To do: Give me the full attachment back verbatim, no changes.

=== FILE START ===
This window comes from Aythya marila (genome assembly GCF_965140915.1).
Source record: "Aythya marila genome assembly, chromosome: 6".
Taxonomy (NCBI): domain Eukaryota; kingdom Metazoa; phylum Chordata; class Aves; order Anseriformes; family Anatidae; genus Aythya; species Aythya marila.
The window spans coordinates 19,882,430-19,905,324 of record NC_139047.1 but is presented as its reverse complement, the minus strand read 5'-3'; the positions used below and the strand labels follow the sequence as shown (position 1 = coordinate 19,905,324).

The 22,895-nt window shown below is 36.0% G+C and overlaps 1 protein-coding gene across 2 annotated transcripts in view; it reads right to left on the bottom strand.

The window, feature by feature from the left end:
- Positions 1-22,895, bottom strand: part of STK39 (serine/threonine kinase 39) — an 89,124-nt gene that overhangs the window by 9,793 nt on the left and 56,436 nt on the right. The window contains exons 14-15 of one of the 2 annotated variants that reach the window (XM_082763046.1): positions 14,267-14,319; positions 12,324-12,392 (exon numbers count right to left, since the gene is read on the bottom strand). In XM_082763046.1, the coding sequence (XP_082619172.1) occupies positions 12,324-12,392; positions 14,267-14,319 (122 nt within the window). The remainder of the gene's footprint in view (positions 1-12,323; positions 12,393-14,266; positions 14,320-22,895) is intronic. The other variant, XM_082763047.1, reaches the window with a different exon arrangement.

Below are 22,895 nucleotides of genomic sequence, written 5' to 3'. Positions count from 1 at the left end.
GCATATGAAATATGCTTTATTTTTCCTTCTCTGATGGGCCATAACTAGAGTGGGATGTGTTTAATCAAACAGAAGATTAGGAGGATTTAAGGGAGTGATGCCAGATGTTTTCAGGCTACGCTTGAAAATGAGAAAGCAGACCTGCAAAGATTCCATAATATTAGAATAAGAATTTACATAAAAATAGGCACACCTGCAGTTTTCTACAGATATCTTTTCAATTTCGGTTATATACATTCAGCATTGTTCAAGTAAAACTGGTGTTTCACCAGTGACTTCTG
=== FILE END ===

This window comes from Aythya marila (genome assembly GCF_965140915.1).
Source record: "Aythya marila genome assembly, chromosome: 6".
Taxonomy (NCBI): domain Eukaryota; kingdom Metazoa; phylum Chordata; class Aves; order Anseriformes; family Anatidae; genus Aythya; species Aythya marila.
The window spans coordinates 19,882,430-19,905,324 of record NC_139047.1 but is presented as its reverse complement, the minus strand read 5'-3'; the positions used below and the strand labels follow the sequence as shown (position 1 = coordinate 19,905,324).

The 22,895-nt window shown below is 36.0% G+C and overlaps 1 protein-coding gene across 2 annotated transcripts in view; it reads right to left on the bottom strand.

The window, feature by feature from the left end:
- Positions 1-22,895, bottom strand: part of STK39 (serine/threonine kinase 39) — an 89,124-nt gene that overhangs the window by 9,793 nt on the left and 56,436 nt on the right. The window contains exons 14-15 of one of the 2 annotated variants that reach the window (XM_082763046.1): positions 14,267-14,319; positions 12,324-12,392 (exon numbers count right to left, since the gene is read on the bottom strand). In XM_082763046.1, the coding sequence (XP_082619172.1) occupies positions 12,324-12,392; positions 14,267-14,319 (122 nt within the window). The remainder of the gene's footprint in view (positions 1-12,323; positions 12,393-14,266; positions 14,320-22,895) is intronic. The other variant, XM_082763047.1, reaches the window with a different exon arrangement.

Below are 22,895 nucleotides of genomic sequence, written 5' to 3'. Positions count from 1 at the left end.
GCATATGAAATATGCTTTATTTTTCCTTCTCTGATGGGCCATAACTAGAGTGGGATGTGTTTAATCAAACAGAAGATTAGGAGGATTTAAGGGAGTGATGCCAGATGTTTTCAGGCTACGCTTGAAAATGAGAAAGCAGACCTGCAAAGATTCCATAATATTAGAATAAGAATTTACATAAAAATAGGCACACCTGCAGTTTTCTACAGATATCTTTTCAATTTCGGTTATATACATTCAGCATTGTTCAAGTAAAACTGGTGTTTCACCAGTGACTTCTG